Sri Lankan authorities seize about 700 anti-personnel mines

Soldiers seized hundreds of anti-personnel mines, bombs and other explosives during a search of three former rebel-held villages in eastern Sri Lanka, the military said Monday, as the guerrillas claimed to have retaken territory in the north in fierce weekend fighting.

The 685 anti-personnel mines, 22 bombs and anti-tank mines were recovered Sunday in Verugal, Pankudaveli and Panichchankerni villages, an official at the Defense Ministry information center said on condition of anonymity, citing policy.

The military had captured the three villages from Tamil Tiger rebel control in the past few months, and the official said the guerrillas may have hidden the explosives there.

In the country's north, rebel spokesman Rasiah Ilanthirayan said the guerrillas had retaken about 7 square kilometers (2.7 square miles) of territory along a de-facto border between government and rebel-held areas in the Vavuniya district during weekend clashes, after losing it several months ago.

"We are holding that place and consolidating our positions," Ilanthirayan said.

However, Lt. Col. Upali Rajapakse of the Defense Ministry information center denied that government troops had retreated.

Rajapakse said 52 guerrillas were killed in the weekend fighting, while Ilanthirayan said 30 government soldiers had died.

It was not possible to verify the claims. Both sides often inflate casualty figures for the other and lower their own.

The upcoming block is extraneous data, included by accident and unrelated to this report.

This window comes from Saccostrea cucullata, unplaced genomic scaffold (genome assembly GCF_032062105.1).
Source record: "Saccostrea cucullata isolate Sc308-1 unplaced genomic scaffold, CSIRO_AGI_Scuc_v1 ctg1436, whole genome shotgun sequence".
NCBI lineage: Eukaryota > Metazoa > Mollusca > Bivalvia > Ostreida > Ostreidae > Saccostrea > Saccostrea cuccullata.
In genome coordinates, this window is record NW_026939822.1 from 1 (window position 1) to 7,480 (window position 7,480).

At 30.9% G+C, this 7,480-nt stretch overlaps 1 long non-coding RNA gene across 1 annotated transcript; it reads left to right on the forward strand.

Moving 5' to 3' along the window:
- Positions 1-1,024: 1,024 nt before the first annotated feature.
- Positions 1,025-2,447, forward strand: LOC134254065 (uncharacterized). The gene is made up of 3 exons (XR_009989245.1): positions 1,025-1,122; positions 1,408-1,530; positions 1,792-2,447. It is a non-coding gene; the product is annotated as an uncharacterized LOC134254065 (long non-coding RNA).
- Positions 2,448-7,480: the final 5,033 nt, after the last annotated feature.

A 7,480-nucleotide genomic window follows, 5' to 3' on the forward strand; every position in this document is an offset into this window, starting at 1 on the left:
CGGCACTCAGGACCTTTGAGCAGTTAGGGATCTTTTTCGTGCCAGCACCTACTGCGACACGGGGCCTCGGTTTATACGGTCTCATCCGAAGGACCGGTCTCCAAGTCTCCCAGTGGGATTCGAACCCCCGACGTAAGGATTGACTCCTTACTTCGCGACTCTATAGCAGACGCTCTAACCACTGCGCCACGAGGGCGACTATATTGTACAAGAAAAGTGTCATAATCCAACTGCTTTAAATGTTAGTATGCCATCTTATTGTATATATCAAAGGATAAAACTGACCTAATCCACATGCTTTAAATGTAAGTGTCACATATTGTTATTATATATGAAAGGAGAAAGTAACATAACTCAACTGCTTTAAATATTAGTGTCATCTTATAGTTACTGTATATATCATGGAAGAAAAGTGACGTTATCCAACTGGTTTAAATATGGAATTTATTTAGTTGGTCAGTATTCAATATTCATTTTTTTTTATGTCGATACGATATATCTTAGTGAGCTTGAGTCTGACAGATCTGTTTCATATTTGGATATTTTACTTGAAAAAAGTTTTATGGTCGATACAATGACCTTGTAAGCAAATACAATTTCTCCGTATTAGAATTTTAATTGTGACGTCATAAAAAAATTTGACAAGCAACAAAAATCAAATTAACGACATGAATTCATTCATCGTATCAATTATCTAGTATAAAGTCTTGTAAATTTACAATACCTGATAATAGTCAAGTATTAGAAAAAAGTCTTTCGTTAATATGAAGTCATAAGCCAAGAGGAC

On Sunday, Red Cross officials identified the bodies of two ethnic Tamil employees who had been abducted earlier and shot to death. The bodies were found Saturday in Ratnapura district, about 100 kilometers (60 miles) southeast of Colombo, Red Cross head Neville Nanayakkara said.

Nanayakkara said the two men were involved in tsunami reconstruction and had been in Colombo to attend a two-day workshop.

They were abducted on Friday while waiting for a train at a station in the capital, he said.

Hundreds of people have been abducted in recent months amid a deepening conflict between Tamil rebels and the government.

Aid workers have been increasingly targeted in the conflict, and the execution-style killing last August of 17 local workers of the international aid group Action Against Hunger in the eastern town of Muttur drew widespread international condemnation.

Sri Lanka's undeclared war continues to worsen despite a 2002 cease-fire that remains officially in place. Since the Norwegian-brokered truce began crumbling in December 2005, more than 5,000 people have been killed, according to European cease-fire monitors.

Tamil Tiger rebels have fought government troops since 1983 to create a separate homeland for the country's 3.1 million minority ethnic Tamils, who have suffered decades of discrimination by the majority Sinhalese.

About 70,000 people have died in the conflict.